The show—catering to an audience mainly of young African-American women—gives Brown “the chance to be herself and have fun creating great dishes in the casual, ‘regular folk’ way,” Mbah said.
The fun unfolds in a conventional TV studio kitchen, but that’s the only thing conventional about “Cooking with OhSoBella,” he promised.
“There’s no hiding the blemishes—sometimes Christine’s ingredients don’t all end up in the mixing bowl, sometimes she blurts out profanities when things don’t go right, sometimes she even does spit-takes while drinking bottled water when she can’t believe what she’s just seen or heard from her guests,” Mbah explained. “Christine makes mistakes and laughs about it and we keep it all in. The bloopers are baked into the show, which is an embrace of everyday cooking’s imperfections.”
Mbah—who is also the CEO of Paradox Universe—said Brown has long hungered to serve up this type of program.
“But everyone she collaborated with to make her ideas a reality kept trying to push her into formulaic presentations that have been overdone and that audiences are tired of seeing,” Mbah offered. “All Christine wanted was a show where she could truly be herself and have a grand old time creating magic in the kitchen. Paradox Universe alone was able to catch her vision and make it happen.”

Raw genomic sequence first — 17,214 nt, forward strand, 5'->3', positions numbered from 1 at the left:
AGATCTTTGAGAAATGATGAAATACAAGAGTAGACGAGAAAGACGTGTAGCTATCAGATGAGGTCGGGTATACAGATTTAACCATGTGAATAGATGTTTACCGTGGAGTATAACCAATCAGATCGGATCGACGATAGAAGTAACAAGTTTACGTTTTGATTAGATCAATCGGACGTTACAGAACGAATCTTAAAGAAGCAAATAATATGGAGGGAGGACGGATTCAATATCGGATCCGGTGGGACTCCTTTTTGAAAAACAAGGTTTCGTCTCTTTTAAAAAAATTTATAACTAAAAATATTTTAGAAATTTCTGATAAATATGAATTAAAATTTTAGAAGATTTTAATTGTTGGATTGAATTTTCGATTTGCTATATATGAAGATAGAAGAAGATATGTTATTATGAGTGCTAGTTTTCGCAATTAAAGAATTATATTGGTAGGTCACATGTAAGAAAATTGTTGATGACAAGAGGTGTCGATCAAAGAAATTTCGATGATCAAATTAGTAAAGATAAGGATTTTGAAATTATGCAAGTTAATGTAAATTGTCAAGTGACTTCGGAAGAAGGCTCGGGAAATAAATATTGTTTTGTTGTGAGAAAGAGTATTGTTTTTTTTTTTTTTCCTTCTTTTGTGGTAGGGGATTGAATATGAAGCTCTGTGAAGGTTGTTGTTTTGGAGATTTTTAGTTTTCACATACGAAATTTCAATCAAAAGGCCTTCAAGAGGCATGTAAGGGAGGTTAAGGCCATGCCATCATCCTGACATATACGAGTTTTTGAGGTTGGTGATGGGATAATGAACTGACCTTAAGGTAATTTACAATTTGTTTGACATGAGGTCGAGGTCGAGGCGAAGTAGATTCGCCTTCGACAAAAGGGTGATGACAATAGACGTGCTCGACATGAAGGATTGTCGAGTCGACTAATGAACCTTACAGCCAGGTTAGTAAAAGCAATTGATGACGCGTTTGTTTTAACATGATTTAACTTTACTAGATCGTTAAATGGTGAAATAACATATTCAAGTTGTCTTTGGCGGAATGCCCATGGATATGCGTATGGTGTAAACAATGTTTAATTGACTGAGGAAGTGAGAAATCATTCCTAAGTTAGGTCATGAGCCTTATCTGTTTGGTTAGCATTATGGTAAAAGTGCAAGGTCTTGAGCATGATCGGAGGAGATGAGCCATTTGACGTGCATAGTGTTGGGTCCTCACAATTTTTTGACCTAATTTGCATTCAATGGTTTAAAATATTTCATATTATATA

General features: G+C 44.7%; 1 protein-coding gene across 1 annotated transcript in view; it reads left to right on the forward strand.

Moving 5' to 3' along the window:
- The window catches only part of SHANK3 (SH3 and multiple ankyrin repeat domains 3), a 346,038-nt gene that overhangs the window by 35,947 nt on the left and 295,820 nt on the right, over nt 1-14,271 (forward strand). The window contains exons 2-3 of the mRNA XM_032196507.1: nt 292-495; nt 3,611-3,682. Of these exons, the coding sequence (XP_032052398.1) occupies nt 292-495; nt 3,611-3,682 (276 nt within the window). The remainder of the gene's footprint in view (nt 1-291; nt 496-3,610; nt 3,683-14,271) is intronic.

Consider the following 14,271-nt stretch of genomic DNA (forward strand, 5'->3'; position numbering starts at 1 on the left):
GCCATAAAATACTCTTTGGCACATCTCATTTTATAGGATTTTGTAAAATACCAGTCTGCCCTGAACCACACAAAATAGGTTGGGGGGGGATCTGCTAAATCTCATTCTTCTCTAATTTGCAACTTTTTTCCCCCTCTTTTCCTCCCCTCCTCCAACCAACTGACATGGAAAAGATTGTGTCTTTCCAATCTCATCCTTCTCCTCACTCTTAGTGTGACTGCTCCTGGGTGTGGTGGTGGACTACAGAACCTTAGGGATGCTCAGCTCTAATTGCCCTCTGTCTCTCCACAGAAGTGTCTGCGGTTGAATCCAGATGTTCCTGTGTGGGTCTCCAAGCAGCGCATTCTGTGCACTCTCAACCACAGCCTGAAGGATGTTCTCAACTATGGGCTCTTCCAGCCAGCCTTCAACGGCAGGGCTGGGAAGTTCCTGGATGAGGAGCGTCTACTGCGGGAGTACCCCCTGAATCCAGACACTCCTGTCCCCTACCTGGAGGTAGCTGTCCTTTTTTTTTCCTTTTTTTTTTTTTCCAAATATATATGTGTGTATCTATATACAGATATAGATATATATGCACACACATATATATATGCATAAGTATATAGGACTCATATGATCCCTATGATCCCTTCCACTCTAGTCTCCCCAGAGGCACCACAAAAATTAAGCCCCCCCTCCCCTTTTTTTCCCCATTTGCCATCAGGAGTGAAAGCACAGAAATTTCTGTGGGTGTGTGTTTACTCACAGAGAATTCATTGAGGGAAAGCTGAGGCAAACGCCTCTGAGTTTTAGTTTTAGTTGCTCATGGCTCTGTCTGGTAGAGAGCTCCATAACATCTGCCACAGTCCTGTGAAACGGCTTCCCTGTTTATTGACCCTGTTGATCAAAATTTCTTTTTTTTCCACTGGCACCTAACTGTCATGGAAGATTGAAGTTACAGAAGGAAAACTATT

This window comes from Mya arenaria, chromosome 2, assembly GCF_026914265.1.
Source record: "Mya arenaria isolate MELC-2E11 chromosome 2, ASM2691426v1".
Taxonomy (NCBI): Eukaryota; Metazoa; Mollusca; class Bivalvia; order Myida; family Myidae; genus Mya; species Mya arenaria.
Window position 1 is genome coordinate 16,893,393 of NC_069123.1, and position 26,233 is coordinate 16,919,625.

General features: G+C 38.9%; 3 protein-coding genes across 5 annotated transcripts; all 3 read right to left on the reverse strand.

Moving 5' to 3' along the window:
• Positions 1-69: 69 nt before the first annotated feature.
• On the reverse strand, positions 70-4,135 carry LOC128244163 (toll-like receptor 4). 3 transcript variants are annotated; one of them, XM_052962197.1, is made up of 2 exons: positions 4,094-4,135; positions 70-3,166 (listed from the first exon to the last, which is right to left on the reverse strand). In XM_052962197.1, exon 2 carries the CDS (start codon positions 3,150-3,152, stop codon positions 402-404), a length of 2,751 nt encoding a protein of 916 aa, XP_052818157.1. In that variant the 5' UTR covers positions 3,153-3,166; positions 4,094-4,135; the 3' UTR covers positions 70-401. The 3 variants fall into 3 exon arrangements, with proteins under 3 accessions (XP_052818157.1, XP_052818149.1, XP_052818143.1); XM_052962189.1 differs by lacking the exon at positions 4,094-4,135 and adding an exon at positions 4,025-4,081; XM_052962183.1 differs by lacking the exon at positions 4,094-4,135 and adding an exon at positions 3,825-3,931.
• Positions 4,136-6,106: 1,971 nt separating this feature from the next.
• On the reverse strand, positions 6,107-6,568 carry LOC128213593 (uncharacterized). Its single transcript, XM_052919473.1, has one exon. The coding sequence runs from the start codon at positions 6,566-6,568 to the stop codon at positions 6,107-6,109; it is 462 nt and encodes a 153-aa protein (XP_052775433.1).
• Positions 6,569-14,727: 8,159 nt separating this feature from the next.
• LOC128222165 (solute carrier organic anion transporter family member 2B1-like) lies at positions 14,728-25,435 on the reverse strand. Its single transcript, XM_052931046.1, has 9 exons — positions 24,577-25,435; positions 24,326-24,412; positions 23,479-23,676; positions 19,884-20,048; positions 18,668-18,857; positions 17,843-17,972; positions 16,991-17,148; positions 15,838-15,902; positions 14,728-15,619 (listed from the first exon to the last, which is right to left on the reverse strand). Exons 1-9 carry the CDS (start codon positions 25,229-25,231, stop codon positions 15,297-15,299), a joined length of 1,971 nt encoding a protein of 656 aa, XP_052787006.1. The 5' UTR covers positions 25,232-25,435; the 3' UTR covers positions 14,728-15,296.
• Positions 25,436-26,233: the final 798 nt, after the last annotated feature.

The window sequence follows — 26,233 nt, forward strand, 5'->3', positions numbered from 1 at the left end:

Mbah said he believes “Cooking with OhSoBella” (OhSoBella is Brown’s Instagram handle) will be a ratings success because “we’ve all had it up to here trying to be ‘perfect’ in the kitchen and in other aspects of our lives. This show is about being normal and appreciating that normal is cool.”
Each episode isn’t just about food, Mbah indicated. “Christine will also be sharing stories about her life’s journey,” he said. “The food is her way of exploring different cultures—and doing so by taking a unique, healthy, and soulful approach.”
In the debut episode, Brown demonstrates how to make drunken fried chicken, a favorite from her childhood in the Deep South.